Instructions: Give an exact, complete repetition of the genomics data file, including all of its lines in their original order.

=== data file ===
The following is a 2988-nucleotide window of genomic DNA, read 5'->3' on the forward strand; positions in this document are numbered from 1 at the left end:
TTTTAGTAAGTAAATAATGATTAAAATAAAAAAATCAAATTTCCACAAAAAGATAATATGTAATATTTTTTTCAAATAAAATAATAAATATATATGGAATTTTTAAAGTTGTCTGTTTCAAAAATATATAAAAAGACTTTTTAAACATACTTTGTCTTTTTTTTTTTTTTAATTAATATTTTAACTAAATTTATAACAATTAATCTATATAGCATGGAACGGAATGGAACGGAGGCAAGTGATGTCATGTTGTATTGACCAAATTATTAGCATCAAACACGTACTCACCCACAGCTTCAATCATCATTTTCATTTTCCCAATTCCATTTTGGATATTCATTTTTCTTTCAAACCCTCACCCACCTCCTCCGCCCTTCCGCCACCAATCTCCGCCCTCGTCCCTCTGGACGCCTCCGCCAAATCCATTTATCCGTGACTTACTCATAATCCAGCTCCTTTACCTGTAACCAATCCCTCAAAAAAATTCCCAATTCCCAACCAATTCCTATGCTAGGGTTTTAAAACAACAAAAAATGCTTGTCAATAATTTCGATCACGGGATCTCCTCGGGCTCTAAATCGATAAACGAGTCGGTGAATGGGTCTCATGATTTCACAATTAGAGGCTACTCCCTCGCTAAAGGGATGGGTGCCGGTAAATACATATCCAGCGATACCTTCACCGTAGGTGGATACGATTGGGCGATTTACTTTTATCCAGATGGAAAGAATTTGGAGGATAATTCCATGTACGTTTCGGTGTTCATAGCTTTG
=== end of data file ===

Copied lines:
The following is a 2988-nucleotide window of genomic DNA, read 5'->3' on the forward strand; positions in this document are numbered from 1 at the left end:
TTTTAGTAAGTAAATAATGATTAAAATAAAAAAATCAAATTTCCACAAAAAGATAATATGTAATATTTTTTTCAAATAAAATAATAAATATATATGGAATTTTTAAAGTTGTCTGTTTCAAAAATATATAAAAAGACTTTTTAAACATACTTTGTCTTTTTTTTTTTTTTAATTAATATTTTAACTAAATTTATAACAATTAATCTATATAGCATGGAACGGAATGGAACGGAGGCAAGTGATGTCATGTTGTATTGACCAAATTATTAGCATCAAACACGTACTCACCCACAGCTTCAATCATCATTTTCATTTTCCCAATTCCATTTTGGATATTCATTTTTCTTTCAAACCCTCACCCACCTCCTCCGCCCTTCCGCCACCAATCTCCGCCCTCGTCCCTCTGGACGCCTCCGCCAAATCCATTTATCCGTGACTTACTCATAATCCAGCTCCTTTACCTGTAACCAATCCCTCAAAAAAATTCCCAATTCCCAACCAATTCCTATGCTAGGGTTTTAAAACAACAAAAAATGCTTGTCAATAATTTCGATCACGGGATCTCCTCGGGCTCTAAATCGATAAACGAGTCGGTGAATGGGTCTCATGATTTCACAATTAGAGGCTACTCCCTCGCTAAAGGGATGGGTGCCGGTAAATACATATCCAGCGATACCTTCACCGTAGGTGGATACGATTGGGCGATTTACTTTTATCCAGATGGAAAGAATTTGGAGGATAATTCCATGTACGTTTCGGTGTTCATAGCTTTG